Today’s Riverside Studios stand on the former site of a Victorian iron works, which was converted into a film studio in 1933. Many classic films were made here, such as The Seventh Veil (1945) with James Mason, The Happiest Days of Your Life with Margaret Rutherford (1950) and Father Brown (1954) with Alec Guinness.
In 1954, the studio were taken over by BBC Television and became home to many of their most iconic programmes, including Hancock’s Half Hour (1957-60), Quatermass and the Pit (1958-59) and Doctor Who (1964-68).
Following the BBC’s departure in 1974, the building became an arts centre in 1976, launching with a vibrant community festival. Under the artistic directorship of playwright and director Peter Gill, Riverside Studios quickly acquired a reputation for excellence and innovation with landmark productions of The Cherry Orchard with Judy Parfitt and The Changeling with Brian Cox (both 1978).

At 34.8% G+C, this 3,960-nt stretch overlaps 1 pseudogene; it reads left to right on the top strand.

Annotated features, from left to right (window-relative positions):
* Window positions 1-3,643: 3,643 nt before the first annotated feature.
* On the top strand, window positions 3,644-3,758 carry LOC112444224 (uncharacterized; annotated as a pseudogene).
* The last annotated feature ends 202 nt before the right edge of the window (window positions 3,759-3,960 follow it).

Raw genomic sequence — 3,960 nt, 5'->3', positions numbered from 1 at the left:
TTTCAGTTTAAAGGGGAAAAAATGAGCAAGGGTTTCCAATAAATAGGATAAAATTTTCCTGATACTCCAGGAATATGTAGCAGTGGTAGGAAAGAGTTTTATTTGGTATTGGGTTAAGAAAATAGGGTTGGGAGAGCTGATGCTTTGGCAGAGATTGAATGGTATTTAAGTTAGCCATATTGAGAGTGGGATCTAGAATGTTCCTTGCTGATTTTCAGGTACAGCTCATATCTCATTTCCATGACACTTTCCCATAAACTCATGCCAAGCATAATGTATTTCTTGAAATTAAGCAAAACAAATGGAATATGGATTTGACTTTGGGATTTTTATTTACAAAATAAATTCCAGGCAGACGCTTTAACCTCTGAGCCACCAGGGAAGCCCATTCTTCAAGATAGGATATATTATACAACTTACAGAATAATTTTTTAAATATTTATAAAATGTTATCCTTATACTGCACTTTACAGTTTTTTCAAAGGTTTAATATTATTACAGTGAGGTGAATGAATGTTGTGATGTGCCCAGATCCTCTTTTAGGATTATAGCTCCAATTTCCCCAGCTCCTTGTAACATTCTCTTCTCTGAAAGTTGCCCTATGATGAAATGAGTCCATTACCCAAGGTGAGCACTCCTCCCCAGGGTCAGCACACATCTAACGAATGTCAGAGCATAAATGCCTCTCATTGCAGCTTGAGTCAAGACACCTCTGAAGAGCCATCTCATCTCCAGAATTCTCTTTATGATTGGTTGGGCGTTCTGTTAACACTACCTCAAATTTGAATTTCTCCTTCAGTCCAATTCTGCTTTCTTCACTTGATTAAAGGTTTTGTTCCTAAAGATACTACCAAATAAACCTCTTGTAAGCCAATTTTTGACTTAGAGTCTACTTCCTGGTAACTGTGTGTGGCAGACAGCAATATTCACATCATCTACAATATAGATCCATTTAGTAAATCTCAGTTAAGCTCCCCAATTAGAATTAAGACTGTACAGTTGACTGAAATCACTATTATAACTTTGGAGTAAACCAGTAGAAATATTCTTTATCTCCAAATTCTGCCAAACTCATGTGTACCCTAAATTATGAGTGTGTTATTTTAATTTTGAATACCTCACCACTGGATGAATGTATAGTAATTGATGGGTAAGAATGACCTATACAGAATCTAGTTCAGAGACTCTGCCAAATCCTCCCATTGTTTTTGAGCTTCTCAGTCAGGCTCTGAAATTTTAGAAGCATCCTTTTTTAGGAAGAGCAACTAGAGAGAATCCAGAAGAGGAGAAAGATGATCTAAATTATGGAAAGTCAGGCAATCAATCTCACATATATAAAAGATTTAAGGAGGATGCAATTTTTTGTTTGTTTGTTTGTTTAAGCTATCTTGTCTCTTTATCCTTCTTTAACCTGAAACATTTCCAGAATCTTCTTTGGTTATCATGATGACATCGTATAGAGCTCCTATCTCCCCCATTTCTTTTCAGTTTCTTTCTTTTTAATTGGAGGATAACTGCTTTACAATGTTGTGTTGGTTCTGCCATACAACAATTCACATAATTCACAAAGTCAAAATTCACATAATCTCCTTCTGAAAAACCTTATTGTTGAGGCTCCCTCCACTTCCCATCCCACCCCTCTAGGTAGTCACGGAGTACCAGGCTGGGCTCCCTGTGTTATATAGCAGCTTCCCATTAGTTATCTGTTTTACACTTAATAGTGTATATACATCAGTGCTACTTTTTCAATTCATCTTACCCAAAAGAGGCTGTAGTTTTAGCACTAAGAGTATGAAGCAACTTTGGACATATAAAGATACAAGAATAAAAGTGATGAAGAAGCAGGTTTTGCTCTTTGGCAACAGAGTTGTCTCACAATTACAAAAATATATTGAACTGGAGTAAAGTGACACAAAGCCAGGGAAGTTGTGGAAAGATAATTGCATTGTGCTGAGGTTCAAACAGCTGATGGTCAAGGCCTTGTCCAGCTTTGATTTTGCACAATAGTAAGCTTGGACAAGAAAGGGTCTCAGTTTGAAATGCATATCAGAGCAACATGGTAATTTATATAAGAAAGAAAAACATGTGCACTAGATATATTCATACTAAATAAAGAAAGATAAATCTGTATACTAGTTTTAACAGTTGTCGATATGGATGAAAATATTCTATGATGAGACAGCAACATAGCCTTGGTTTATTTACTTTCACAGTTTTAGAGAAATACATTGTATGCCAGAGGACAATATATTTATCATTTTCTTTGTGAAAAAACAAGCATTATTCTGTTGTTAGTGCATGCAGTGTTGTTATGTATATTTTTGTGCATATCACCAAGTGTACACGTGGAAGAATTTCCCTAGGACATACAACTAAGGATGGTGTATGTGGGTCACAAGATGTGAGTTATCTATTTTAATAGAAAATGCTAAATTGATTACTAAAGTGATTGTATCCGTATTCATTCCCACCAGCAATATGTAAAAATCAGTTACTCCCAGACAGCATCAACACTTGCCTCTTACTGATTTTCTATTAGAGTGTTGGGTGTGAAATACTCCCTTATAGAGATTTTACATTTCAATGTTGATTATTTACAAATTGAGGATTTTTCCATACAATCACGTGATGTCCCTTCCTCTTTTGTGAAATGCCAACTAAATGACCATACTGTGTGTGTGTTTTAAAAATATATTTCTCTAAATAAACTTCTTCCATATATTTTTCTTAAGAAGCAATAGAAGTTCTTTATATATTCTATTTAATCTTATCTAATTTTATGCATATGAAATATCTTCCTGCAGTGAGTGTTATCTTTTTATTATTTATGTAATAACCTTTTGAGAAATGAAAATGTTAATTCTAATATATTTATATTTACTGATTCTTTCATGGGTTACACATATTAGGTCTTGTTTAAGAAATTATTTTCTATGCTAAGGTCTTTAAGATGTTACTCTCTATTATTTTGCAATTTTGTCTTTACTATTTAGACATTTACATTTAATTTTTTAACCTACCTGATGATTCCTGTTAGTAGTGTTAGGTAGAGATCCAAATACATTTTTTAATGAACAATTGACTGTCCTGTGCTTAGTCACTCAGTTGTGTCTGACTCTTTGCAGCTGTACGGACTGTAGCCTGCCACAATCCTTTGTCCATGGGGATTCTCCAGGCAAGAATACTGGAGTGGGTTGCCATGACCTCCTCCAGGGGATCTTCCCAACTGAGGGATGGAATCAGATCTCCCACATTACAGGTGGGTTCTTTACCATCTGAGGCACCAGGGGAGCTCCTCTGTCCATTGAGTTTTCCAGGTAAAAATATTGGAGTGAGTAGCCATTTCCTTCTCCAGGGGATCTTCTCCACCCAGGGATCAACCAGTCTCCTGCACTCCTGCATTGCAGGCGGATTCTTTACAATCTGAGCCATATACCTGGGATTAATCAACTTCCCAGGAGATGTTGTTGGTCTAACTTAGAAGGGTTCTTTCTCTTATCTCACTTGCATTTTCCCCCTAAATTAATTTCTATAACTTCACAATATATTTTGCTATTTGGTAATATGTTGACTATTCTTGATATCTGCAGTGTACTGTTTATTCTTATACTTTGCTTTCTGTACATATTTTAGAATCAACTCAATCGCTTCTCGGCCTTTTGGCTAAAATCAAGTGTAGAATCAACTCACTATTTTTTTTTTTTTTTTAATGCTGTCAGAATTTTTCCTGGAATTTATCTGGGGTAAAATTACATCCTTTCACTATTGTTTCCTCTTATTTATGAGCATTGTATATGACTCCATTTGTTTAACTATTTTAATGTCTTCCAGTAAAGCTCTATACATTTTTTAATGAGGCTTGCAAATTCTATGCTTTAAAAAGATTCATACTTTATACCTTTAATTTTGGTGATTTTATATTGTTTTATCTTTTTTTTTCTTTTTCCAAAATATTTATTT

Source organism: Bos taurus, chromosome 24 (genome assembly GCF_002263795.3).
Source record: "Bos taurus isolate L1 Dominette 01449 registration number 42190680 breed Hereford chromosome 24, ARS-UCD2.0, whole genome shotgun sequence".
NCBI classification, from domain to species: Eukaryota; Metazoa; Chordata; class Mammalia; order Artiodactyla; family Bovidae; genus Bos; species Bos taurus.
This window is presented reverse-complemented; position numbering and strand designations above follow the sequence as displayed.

A mixed programme of international theatre, dance, visual art, television, comedy and music was established early on and has succeeded in bringing the world to west London. The variety of our collaborators over the years – including Amy Winehouse, Benjamin Zephaniah, Yoko Ono, Samuel Beckett, Michael Clark, David Hockney, Lenny Henry, Graeae, David Bowie and Black Theatre Cooperative – reflects Riverside’s purpose as an intersection for the arts.
The original Riverside Studios closed for redevelopment in 2014 and the new building opened on the same site in 2019.